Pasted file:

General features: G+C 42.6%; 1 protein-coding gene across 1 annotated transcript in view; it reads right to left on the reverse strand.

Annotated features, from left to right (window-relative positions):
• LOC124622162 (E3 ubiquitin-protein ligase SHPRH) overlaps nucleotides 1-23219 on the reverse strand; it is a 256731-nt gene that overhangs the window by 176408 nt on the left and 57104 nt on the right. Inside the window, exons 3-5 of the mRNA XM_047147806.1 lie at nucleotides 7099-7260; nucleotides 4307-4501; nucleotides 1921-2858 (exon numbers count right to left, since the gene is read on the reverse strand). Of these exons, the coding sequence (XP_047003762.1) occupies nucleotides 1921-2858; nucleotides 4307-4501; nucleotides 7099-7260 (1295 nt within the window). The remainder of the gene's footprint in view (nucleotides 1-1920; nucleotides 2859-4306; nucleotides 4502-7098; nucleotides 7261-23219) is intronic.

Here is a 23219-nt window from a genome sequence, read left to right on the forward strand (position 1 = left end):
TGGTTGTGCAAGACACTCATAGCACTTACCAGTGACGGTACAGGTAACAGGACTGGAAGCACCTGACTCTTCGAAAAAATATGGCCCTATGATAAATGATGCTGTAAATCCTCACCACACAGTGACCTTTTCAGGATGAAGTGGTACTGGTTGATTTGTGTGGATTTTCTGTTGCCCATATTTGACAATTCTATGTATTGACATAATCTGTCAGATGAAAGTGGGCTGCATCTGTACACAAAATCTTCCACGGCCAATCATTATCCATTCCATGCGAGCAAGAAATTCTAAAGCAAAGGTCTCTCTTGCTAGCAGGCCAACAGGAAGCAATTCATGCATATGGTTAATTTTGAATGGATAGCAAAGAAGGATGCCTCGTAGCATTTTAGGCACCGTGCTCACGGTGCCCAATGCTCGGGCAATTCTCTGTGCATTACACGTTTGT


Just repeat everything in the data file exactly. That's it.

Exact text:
General features: G+C 42.6%; 1 protein-coding gene across 1 annotated transcript in view; it reads right to left on the reverse strand.

Annotated features, from left to right (window-relative positions):
• LOC124622162 (E3 ubiquitin-protein ligase SHPRH) overlaps nucleotides 1-23219 on the reverse strand; it is a 256731-nt gene that overhangs the window by 176408 nt on the left and 57104 nt on the right. Inside the window, exons 3-5 of the mRNA XM_047147806.1 lie at nucleotides 7099-7260; nucleotides 4307-4501; nucleotides 1921-2858 (exon numbers count right to left, since the gene is read on the reverse strand). Of these exons, the coding sequence (XP_047003762.1) occupies nucleotides 1921-2858; nucleotides 4307-4501; nucleotides 7099-7260 (1295 nt within the window). The remainder of the gene's footprint in view (nucleotides 1-1920; nucleotides 2859-4306; nucleotides 4502-7098; nucleotides 7261-23219) is intronic.

Here is a 23219-nt window from a genome sequence, read left to right on the forward strand (position 1 = left end):
TGGTTGTGCAAGACACTCATAGCACTTACCAGTGACGGTACAGGTAACAGGACTGGAAGCACCTGACTCTTCGAAAAAATATGGCCCTATGATAAATGATGCTGTAAATCCTCACCACACAGTGACCTTTTCAGGATGAAGTGGTACTGGTTGATTTGTGTGGATTTTCTGTTGCCCATATTTGACAATTCTATGTATTGACATAATCTGTCAGATGAAAGTGGGCTGCATCTGTACACAAAATCTTCCACGGCCAATCATTATCCATTCCATGCGAGCAAGAAATTCTAAAGCAAAGGTCTCTCTTGCTAGCAGGCCAACAGGAAGCAATTCATGCATATGGTTAATTTTGAATGGATAGCAAAGAAGGATGCCTCGTAGCATTTTAGGCACCGTGCTCACGGTGCCCAATGCTCGGGCAATTCTCTGTGCATTACACGTTTGT